Andrew Freeport evidently sees things in terms of a system. The system – capitalism – will accomplish things that are accounted as miracles under the old system: giving the unemployed employment; raising wages while diminishing the cost of labor; and encouraging world trade as a means of exploiting the even cheaper labor available elsewhere to make the nation prosperous. His companion shows some astonishment at these propositions, but Freeport has read his William Petty:

“It may seem, says he, a Paradox, that the Price of Labour should be reduced without an Abatement of Wages, or that Wages can be abated without any Inconvenience to the Labourer, and yet nothing is more certain than that both those Things may happen. The Wages of the Labourers make the greatest Part of the Price of every Thing that is useful; and if in Proportion with the Wages the Prices of all other Things should be abated, every Labourer with less Wages would be still able to purchase as many Necessaries of Life; where then would be the Inconvenience? But the Price of Labour may be reduced by the Addition of more Hands to a Manufacture, and yet the Wages of Persons remain as high as ever. The admirable Sir William Petty2 has given Examples of this in some of his Writings: One of them, as I remember, is that of a Watch, which I shall endeavour to explain so as shall suit my present Purpose. It is certain that a single Watch could not be made so cheap in Proportion by one only Man, as a hundred Watches by a hundred; for as there is vast Variety in the Work, no one Person could equally suit himself to all the Parts of it; the Manufacture would be tedious, and at last but clumsily performed: But if an hundred Watches were to be made by a hundred Men, the Cases may be assigned to one, the Dials to another, the Wheels to another, the Springs to another, and every other Part to a proper Artist; as there would be no need of perplexing any one Person with too much Variety, every one would be able to perform his single Part with greater Skill and Expedition; and the hundred Watches would be finished in one fourth Part of the Time of the first one, and every one of them at one fourth Part of the Cost, tho' the Wages of every Man were equal. The Reduction of the Price of the Manufacture would increase the Demand of it, all the same Hands would be still employed and as well paid. The same Rule will hold in the Clothing, the Shipping, and all the other Trades whatsoever. And thus an Addition of Hands to our Manufactures will only reduce the Price of them; the Labourer will still have as much Wages, and will consequently be enabled to purchase more Conveniencies of Life; so that every Interest in the Nation would receive a Benefit from the Increase of our Working People.”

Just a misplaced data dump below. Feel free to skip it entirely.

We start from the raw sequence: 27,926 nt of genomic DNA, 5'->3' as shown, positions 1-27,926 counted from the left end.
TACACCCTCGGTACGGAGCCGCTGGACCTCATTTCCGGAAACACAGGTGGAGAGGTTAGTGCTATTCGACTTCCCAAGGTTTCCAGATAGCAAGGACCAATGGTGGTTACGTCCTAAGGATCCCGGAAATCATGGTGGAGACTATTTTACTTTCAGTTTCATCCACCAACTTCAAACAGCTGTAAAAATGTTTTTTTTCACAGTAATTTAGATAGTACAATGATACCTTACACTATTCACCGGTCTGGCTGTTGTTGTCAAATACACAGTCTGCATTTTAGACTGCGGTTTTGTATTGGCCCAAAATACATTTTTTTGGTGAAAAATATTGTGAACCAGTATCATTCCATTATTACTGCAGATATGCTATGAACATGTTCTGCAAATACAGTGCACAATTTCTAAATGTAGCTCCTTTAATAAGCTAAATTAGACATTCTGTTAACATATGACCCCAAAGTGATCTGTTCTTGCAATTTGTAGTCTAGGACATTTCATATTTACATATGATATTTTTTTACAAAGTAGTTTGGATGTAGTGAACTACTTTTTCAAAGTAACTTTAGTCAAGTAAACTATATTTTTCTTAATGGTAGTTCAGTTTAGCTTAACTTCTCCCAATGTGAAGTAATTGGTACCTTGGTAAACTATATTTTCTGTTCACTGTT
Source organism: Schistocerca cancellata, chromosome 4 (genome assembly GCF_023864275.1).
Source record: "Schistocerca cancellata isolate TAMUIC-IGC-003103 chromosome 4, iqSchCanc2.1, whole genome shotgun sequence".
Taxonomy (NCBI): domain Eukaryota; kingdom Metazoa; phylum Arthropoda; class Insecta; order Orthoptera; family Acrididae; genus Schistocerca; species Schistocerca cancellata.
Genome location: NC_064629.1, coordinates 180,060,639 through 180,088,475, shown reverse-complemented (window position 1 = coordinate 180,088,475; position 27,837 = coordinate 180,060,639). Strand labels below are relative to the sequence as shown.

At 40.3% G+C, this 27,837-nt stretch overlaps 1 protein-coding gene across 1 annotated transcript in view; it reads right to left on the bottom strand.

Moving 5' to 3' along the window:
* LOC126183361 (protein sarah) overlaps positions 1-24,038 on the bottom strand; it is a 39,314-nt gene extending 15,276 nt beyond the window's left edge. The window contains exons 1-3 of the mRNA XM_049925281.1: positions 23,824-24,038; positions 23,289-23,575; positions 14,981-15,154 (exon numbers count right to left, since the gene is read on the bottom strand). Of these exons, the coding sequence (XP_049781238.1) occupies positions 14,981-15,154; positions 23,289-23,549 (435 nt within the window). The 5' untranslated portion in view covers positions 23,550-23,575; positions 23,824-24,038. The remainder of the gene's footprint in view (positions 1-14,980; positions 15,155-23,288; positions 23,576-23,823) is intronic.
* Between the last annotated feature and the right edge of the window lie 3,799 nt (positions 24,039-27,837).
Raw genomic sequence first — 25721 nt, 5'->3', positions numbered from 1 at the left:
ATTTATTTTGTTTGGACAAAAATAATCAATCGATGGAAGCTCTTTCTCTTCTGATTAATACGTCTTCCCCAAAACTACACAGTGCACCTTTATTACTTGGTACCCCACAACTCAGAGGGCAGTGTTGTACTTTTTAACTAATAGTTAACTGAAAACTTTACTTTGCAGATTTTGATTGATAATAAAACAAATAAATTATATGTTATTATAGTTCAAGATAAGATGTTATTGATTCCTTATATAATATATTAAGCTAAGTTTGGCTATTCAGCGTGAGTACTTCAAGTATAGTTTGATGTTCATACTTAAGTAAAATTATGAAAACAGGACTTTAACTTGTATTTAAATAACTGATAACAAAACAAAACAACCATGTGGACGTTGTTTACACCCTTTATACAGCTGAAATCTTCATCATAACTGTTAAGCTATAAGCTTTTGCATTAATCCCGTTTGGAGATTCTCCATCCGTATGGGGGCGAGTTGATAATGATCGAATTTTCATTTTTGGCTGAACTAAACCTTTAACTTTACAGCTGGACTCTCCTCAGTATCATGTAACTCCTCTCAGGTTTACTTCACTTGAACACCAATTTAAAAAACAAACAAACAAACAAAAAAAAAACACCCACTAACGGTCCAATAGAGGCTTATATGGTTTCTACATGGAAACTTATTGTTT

The watchmaker and the shipbuilder and, indeed, implicitly the writer all fall under this beneficent rule. Technology, which one thinks of as a matter of individual invention, is here given a structure. Although it may seem odd to think of the bel-esprit in correspondence to this vision of the ultimate meta-technology, in fact it is historically accurate.